What is Carbidizing?
(And what are the advantages of a Carbidized knife?)
The Carbidizing process deposits a thin layer of (usually) Tungsten or Titanium carbide - an ultra hard material - to the surface and impregnated into the surface of another softer metal like Titanium or Steel. We use Tungsten carbide on our designs and will refer to that as the prime example of carbidizing materials.
The process of carbidizing adds a layer of hard armor to otherwise softer metal parts. It's done on machinery/parts/lockfaces to make them more difficult to wear down, and is also added to some knife blades (only on one side of the blade as we explain below...) to make them more wear-resistant and potentially even "self-sharpening."
A carbide layer is often added on Titanium parts and blades since Ti is lighter than steel and stronger by weight than steel, it is generally not as hard as steel. Adding a layer of Tungsten carbide to one side of a Ti blade gives the sharp edge of a blade a harder back-stop, which helps maximize the sharpness of the edge overall.
The Science of Carbidized Knives (sort of)
Tungsten carbide falls just under diamond on the Mohs scale, meaning if you wanted to polish or finish Tungsten carbide, you would most likely use a diamond coated tool to do it. It would be very brittle as a full blade, but very durable as a blade coating.
When applying carbidizing, you essentially weld a thin layer of carbide to the surface and impregnated INTO the surface of the metal you are applying it to. There are several manufacturers of tools to do this, and the tools or their settings will change how deep the carbide is impregnated into the surface.
This is different from how a ceramic coating is applied. They are typically sprayed on and then baked on, but they are ON and not IN the metal they are applied to. Ceramic coatings are tough cosmetic coatings, but they don't necessarily make the object they are applied to functionally different.
Carbidizing creates a hard shell of metal on the surface you coat in it.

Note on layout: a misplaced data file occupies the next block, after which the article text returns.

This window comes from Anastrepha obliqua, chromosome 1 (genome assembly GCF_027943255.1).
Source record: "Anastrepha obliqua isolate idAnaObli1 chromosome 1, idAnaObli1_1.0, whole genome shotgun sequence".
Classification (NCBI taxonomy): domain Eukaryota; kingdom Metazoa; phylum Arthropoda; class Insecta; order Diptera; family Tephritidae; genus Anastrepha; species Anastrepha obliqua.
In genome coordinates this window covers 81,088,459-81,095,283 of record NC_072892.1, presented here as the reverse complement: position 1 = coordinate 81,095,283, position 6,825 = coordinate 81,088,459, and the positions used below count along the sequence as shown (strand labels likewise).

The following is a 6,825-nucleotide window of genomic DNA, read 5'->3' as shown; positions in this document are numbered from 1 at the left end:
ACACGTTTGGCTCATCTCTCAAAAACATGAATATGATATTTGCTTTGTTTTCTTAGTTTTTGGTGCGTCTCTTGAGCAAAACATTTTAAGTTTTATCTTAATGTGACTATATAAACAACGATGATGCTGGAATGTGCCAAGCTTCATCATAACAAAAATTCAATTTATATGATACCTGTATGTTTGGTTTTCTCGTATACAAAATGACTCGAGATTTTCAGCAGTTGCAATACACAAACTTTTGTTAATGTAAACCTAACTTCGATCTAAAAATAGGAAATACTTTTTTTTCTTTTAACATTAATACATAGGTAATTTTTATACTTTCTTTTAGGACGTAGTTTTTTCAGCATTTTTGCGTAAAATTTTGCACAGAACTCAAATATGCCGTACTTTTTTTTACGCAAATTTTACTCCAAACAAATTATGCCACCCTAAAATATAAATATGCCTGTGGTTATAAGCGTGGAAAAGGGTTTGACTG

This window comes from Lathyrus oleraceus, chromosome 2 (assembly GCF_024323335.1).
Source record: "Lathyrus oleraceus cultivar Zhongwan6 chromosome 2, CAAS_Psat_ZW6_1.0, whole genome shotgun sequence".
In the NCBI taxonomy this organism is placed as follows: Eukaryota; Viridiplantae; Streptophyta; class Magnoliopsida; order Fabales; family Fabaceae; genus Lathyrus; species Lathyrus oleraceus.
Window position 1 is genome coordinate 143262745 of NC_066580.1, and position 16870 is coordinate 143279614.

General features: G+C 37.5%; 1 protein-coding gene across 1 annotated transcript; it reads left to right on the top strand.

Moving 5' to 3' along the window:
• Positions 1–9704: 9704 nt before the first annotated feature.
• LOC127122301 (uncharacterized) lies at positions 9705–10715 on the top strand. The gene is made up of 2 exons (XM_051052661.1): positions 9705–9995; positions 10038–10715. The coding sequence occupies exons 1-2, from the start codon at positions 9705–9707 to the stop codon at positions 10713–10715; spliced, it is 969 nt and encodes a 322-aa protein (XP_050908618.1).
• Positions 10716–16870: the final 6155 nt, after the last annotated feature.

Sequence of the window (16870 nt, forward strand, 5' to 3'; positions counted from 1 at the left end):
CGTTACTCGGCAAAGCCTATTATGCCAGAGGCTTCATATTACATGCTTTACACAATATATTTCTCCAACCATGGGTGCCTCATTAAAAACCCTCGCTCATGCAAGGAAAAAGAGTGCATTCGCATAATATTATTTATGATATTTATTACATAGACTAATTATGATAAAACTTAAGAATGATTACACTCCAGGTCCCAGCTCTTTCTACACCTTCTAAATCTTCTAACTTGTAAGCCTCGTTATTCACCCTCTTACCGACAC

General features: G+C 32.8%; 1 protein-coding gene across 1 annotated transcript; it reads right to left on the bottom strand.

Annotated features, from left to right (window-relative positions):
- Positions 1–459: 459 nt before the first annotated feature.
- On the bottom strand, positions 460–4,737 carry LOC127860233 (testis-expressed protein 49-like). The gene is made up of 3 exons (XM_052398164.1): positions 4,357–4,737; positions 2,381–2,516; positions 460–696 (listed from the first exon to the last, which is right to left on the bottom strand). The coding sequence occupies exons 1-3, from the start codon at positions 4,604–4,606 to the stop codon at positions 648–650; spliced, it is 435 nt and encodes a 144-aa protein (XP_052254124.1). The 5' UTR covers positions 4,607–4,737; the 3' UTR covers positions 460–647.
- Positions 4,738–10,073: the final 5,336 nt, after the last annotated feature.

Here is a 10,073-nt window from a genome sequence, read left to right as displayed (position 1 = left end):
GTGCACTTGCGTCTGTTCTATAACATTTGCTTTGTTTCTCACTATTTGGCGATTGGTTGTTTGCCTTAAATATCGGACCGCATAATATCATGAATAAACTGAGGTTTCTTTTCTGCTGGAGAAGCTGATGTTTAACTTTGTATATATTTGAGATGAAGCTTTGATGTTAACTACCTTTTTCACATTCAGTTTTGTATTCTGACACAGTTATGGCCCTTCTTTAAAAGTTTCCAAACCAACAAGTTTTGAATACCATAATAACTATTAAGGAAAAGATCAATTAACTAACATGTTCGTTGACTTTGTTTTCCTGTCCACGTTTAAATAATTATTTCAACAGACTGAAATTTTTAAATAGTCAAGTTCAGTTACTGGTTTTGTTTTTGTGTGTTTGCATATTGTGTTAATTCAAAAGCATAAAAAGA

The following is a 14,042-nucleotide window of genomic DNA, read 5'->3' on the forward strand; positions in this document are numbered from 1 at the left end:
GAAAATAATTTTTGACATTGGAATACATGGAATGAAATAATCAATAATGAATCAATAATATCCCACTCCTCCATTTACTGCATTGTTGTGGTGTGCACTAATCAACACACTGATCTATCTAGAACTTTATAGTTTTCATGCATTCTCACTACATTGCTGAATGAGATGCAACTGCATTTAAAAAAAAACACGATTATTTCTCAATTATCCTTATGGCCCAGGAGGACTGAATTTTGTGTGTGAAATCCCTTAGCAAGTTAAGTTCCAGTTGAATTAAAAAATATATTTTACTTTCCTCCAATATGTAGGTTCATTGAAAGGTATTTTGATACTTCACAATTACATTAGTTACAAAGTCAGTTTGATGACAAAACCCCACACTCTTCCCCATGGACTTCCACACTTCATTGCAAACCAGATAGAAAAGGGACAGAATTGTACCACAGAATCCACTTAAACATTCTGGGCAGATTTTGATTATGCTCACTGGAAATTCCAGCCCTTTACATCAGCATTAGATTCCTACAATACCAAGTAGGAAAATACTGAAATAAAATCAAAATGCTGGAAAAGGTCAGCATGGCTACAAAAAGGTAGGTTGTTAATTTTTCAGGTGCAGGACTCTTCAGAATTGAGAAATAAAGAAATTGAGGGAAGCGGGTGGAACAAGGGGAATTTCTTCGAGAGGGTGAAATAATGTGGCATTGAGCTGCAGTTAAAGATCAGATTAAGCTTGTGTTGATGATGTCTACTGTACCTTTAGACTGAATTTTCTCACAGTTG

Advantages of a Carbidized Blade
It is a hardened "back stop" aka "self-sharpening" on a blade - if you are creating a knife blade out of Titanium, applying carbidizing to one side of the blade edge creates a hard back-stop when sharpening the other side of the blade. This is especially helpful on chisel ground blades where one side is flat and the other is angled down to the edge. Carbidizing is applied to the flat side along the edge, allowing a toothy edge (without burr) to be formed when the angled side is sharpened. As the blade is used, the carbidized side will remain unchanged, and the softer side will be worn away, resulting in a "self-sharpening" effect. Does it really work? Yes, but not to a magical level from what we have personally experienced.
Better wearability - if you have a metal part that is repeatedly in contact with another metal part, carbidizing should help prolong the life of the parts in contact. This could be used on a liner-lock/frame-lock in a folding knife, particularly if the lock is Titanium. Likewise, it can be used as a general coating for tools to prolong their lifespan without being worn down, as we do on our Up-Armoured B•A•T Coins.
Non-corrosive - before carbidizing one of our personal chef knives, we wanted to test the corrosiveness of a Tungsten Carbide coating. Two weeks cycling between pure apple cider vinegar, lemon juice, mustard, salt water and tap water and... nothing. We would post before and after pics, but they are identical. Tungsten carbide coatings are good to go on corrosiveness.
Looks cool - functionally speaking, a 1/8" to 1/4" wide line of carbide deposited to the side of a blade adjacent to the edge is sufficient, but why stop there? We've created Nami (wave) hamon-like patterns with carbidizing and even used it in purely decorative ways (shown below as loops on the top blade). Both knives are Titanium Grade 5.
Added value - as a knife or tool-maker, carbidizing an edge is an additional feature with a purpose. All of our Titanium piercers and blades have a carbidized edge for a few reasons. #1 all of the above! #2 we invested in a carbidizer and might as well use it when we have a good reason to. Is it necessary? No - ok, almost necessary for Titanium blades - but one of our goals is to provide maximum value for our customers, and this is another step in that direction.
We're definitely NOT carbidizing experts, but after HUNDREDS of applications we not only see the value in the process and the result, but have witnessed the benefit in the long term. If you use a blade - or are looking for one - especially in the non-magnetic category, keep your eyes open for carbidized options. They provide a real improvement.
Leave a comment
Comments will be approved before showing up.